2. Focus on collaboration over control.
Children with ADHD are typically not known as the ‘go with the flow’ type. Being overly controlled is not their jam. They have plenty of ideas and strong convictions to boot. When we start to include our child in making a daily schedule or in a discussion of what calm down strategies for kids feel the best for their body, suddenly there is a lot less resistance and a lot more ownership.
This is precisely what positive parenting seeks to do.
When we start to see our child as an ally and include them in making the daily schedule or in a discussion of what calm down strategies feel the best for their body, suddenly there is a lot less resistance and a lot more ownership, follow-through and confidence building.
3. Always focus on strengths.
Atypical kids desperately need others to notice and nurture their unique gifts and strengths. Their future well-being depends on it.
When we start to put more energy into the positives throughout the day with our child, they will begin to see these things in themselves. Being a mirror for our intense child’s awesome attributes is the groundwork for a strong sense of self and one of the most important tips for parenting a child with ADHD.
4. Connection before correction
Children with ADHD spend more time in a state of high emotional arousal (read stress hormones surging through their brains and an over-activated amygdala). Guess what calms and deactivates the emotional arousal of our right brains? Close connected relationships with caregivers.
A strong connection with an adult has been shown in studies of kids with ADHD to improve a child’s behavior and mitigate negative effects such as suicide rates, school suspensions, rates of depression and boost childhood mental health in general. When we put connection and relationship first, we are not only supporting our child’s neurobiology but setting the foundation for raising an emotionally intelligent child.
5. When it comes to parenting a child with ADHD, modeling is king to teach self-regulation.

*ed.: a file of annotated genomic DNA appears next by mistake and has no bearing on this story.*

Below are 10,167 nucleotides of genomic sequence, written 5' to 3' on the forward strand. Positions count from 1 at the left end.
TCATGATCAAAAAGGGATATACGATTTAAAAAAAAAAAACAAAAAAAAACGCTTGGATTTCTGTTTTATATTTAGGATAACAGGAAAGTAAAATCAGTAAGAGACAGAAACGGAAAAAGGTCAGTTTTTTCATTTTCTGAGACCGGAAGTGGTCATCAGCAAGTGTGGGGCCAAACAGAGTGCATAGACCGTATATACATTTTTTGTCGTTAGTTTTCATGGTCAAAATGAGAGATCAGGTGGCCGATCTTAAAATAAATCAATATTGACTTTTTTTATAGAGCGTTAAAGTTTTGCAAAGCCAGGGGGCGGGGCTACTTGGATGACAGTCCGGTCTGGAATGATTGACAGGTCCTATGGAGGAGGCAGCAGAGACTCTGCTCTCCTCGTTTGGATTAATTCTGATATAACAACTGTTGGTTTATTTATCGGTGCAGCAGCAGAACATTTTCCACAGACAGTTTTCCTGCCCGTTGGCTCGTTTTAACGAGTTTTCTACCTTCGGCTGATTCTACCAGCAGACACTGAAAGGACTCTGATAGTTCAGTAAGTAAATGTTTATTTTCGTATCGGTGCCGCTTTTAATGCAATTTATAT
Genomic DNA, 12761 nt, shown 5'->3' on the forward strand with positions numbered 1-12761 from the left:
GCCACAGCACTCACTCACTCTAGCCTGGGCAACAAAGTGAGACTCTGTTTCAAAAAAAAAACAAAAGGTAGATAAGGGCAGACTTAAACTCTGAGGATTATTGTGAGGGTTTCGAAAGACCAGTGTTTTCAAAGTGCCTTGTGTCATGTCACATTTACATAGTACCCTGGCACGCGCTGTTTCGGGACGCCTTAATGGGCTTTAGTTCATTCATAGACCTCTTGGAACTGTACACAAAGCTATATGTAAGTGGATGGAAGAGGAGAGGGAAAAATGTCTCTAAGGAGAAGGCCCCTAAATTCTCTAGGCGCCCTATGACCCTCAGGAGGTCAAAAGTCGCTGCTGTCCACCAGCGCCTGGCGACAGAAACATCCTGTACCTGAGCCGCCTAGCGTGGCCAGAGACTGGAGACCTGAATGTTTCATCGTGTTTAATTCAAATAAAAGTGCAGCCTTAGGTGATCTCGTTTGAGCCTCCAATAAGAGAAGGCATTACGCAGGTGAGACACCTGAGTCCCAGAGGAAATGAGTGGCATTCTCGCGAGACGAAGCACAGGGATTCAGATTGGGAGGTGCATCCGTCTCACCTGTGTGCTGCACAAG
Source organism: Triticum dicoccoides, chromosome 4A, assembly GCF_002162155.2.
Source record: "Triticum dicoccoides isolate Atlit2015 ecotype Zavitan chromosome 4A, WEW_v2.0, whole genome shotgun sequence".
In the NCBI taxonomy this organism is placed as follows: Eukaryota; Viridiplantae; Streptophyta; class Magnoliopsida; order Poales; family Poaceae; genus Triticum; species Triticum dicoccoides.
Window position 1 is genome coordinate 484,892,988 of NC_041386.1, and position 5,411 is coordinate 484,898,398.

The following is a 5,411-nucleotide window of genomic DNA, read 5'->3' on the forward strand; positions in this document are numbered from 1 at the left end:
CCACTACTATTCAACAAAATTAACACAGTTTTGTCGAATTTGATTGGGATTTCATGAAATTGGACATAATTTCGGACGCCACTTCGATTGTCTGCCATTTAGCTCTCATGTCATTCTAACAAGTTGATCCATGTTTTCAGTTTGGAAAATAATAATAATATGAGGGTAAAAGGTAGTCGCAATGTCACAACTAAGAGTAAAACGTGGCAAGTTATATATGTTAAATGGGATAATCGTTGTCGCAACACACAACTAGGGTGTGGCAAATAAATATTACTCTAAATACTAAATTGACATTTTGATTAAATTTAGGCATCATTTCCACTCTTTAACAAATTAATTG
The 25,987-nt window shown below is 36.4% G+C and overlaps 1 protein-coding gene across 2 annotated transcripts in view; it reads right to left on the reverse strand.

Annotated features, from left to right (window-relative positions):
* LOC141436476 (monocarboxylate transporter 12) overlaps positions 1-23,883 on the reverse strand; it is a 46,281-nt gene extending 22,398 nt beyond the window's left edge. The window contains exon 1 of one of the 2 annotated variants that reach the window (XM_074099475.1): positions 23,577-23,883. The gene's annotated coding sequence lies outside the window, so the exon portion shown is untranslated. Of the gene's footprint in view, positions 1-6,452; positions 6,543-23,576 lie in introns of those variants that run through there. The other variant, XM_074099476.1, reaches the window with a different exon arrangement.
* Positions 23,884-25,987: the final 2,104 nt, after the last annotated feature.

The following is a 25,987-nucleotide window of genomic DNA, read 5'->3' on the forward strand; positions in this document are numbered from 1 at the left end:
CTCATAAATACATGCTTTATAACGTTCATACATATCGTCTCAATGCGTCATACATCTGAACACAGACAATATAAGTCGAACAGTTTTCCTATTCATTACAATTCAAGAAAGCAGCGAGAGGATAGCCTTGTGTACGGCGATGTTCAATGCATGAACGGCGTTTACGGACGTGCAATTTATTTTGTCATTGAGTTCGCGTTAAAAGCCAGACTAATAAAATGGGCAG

Children with ADHD, and SPD have structural differences in their frontal lobe making both behavioral and emotional regulation a challenge. Positive parenting challenges parents to develop an awareness of their own thoughts and feelings when parenting, in order to interact with their child based on the child’s needs, opposed to reacting to them based on our own raw emotions and ego.
When it comes to improving a child’s emotional regulation skills there is no more powerful teacher for your child than the example you set. When you as a parent accept the tall task of controlling your own emotions (even when overwhelmed with an ADHD child ) we send an enormously powerful message to our child: cultivating self-control is hard, but it is possible and it is by far a better way.
When a child is struggling with regulating behaviors and emotions, parents are likely encountering an onslaught of highly challenging behaviors each day. We can either allow these behaviors to trigger us (and dump some emotional fuel on their fire for good measure), or we can separate ourselves from their struggles and give them a life preserver to grab onto in times of stress.
As parents and humans, we were made to learn and grow.
When it comes to tips on parenting a child with ADHD starting on a journey of positive parenting won’t be easy, but it will be easier than seeing the void that exists in your child’s self-esteem down the road in their teen years.
It will be easier than seeing them attempt to fill an inner emptiness with material objects or addictions to marijuana, video games or fast food.
It will be easier than trying to convince them that they don’t need to find an identity with the ‘rough’ crowd.
When it comes to raising a child with ADHD, modifying your parenting approach now will make a huge difference in building a healthy self-esteem for a child who faces daily invisible challenges.
Your complex child’s’ path is their own, but as their parent, you have the power and privilege of providing effective tools and a strong compass to guide their way along the journey.